Exercise During Pregnancy

If like me you are stuck at home and pregnant during this isolation period, you may be looking for pregnancy-appropriate exercise to keep you busy, fit and healthy. Exercise during pregnancy can help with:

  • Promoting muscle strength, tone and endurance.
  • Back pain, constipation, bloating and swelling.
  • Improving mood and energy levels.
  • Improving sleep.
  • Prevention of excess weight.
  • Reduction of gestational diabetes risk.
  • Shortened labor and reduced C-section risk.

As a rule, research suggests that if you are pregnant and have no contraindications to exercise, you should be aiming to meet the general physical activity guidelines for adults aged 18-64 years, which are:

  • 150-300 minutes of moderate intensity per week, OR
  • 75-100 minutes of vigorous intensity exercise per week, OR
  • A combination of the two above.

If, however, you were previously inactive or you are in the higher BMI weight range, you should be starting with 15-20-minutes of moderate exercise 3-4 times per week and building up to 30-minutes as able.

It was previously thought that if you are pregnant you should not be exceeding a heart rate of 140 beats per minute, however specific heart rate limitations are no longer recommended.

When it comes to the type of exercise, there are plenty of great options, including:

  • Walking, swimming, or stationary cycling.
  • Pregnancy-specific yoga and Pilates.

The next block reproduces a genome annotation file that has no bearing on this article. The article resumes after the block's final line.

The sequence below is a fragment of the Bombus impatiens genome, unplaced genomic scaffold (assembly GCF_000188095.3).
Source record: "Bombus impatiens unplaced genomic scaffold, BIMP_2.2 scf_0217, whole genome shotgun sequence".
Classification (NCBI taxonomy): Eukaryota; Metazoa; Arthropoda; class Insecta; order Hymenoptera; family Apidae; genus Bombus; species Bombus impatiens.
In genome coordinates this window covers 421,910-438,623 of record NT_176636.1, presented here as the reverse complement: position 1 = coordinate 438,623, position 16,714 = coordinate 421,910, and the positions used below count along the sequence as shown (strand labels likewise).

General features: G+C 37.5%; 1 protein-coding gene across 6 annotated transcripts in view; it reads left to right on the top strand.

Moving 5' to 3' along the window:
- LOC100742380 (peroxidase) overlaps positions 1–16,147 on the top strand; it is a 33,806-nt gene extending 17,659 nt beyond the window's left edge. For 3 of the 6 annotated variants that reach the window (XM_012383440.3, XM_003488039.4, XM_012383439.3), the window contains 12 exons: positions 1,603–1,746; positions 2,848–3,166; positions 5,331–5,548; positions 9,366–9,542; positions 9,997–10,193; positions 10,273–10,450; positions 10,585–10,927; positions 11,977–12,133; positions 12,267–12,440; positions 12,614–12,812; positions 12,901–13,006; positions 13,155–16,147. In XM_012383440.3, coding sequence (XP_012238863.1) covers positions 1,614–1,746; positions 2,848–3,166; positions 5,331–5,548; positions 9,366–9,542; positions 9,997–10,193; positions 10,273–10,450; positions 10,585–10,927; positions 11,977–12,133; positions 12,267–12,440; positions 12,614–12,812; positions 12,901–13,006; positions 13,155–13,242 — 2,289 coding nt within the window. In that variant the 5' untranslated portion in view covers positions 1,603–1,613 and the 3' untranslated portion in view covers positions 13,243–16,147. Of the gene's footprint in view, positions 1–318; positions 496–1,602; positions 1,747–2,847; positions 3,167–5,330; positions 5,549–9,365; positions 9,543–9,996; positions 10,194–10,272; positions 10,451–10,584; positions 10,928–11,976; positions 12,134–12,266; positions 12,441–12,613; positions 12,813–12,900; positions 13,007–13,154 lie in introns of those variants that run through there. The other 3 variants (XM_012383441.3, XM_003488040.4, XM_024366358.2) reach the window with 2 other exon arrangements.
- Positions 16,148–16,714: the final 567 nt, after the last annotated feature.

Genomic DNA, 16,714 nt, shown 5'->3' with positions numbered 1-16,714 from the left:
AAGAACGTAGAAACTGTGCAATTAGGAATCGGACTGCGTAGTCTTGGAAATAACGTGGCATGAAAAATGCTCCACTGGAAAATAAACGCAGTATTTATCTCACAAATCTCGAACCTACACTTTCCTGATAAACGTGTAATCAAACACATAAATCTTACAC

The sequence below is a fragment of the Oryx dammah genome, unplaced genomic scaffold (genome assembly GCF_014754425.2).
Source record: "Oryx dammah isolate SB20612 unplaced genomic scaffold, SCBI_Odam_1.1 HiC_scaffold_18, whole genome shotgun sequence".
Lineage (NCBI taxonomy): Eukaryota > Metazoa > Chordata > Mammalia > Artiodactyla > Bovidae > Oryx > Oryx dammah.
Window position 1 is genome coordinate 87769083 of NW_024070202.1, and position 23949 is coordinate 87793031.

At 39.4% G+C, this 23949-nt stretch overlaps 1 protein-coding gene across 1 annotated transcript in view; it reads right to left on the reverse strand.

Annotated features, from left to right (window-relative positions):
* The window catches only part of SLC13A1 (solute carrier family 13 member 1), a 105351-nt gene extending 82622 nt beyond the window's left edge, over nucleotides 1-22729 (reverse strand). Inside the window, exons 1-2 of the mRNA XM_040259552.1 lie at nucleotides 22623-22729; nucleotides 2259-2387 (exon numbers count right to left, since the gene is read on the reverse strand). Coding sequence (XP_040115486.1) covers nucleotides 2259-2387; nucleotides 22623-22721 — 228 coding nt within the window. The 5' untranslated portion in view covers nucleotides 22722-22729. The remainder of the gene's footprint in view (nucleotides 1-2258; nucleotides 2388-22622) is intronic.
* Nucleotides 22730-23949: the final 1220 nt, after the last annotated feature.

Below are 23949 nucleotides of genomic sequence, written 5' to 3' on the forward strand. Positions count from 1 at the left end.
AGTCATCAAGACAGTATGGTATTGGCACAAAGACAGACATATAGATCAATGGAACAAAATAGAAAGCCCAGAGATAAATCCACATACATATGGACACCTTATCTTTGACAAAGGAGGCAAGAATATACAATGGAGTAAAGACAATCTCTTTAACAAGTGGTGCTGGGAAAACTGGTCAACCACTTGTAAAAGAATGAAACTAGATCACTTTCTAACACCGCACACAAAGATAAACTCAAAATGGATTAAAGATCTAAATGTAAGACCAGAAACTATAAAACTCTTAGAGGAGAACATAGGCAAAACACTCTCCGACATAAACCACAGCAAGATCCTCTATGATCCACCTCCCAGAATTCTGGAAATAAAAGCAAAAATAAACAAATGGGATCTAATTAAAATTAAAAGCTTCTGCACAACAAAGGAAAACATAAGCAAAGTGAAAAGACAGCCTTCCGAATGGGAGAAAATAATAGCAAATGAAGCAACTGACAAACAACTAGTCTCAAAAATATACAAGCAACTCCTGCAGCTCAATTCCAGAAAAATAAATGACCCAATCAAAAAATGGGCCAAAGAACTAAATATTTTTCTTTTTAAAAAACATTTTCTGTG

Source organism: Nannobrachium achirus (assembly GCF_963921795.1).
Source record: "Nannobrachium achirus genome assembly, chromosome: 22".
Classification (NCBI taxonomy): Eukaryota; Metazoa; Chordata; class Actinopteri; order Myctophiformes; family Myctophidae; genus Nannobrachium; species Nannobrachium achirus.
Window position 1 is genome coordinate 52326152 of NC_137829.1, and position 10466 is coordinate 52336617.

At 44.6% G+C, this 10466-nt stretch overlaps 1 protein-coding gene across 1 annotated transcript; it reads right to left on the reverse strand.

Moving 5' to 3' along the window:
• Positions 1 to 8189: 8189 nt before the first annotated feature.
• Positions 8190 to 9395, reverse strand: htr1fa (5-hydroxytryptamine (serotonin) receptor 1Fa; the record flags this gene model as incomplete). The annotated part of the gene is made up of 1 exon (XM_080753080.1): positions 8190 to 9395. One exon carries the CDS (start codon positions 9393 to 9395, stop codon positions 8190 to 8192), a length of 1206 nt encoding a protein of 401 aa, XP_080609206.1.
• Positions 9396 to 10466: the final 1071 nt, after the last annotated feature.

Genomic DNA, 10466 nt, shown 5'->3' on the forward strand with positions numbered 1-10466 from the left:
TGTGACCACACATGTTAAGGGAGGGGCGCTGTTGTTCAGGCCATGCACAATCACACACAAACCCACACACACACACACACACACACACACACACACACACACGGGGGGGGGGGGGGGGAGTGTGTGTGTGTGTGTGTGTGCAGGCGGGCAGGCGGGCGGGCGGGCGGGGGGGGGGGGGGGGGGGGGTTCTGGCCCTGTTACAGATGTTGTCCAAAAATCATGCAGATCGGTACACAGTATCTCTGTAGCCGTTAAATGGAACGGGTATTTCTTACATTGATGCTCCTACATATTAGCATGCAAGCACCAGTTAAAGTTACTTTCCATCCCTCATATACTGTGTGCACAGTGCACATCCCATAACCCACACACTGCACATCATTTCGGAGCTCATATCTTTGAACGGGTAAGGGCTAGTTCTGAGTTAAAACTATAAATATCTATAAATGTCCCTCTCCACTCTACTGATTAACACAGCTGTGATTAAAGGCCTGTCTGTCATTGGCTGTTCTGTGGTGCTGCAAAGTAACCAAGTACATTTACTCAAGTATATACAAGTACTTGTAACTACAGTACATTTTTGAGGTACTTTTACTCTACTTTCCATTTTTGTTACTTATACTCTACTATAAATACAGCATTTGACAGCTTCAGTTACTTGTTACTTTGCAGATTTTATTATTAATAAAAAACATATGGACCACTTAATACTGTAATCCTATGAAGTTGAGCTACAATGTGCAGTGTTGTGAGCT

• Strength-based gym classes or home-based strength workouts.

If you were a regular runner or participated in impact sports pre-pregnancy, you can also continue this as comfort allows. However, running is not something I would recommend starting during pregnancy.

Specifically, it is also super important to work on lower abdominal and pelvic floor strengthening during and post-pregnancy. Exercises such as kegels and transversus abdominis strengthening are a fantastic start, and as physiotherapists we can prescribe a home-based program for you specific to your fitness level and needs.

There are also certain exercises that should be avoided, particularly after the first trimester, which include sit-ups or other abdominal exercises that compress the abdomen or stress the rectus diastisis. Further, if you are experiencing aches and pains resultant from your pregnancy, exercise is a fantastic tool to help increase strength and stability and reduce pain.

For specific assessment and prescription of appropriate home based exercises, get in touch with one of our physiotherapists on 07 576 1860 or email reception@buretaphysio.co.nz.

 

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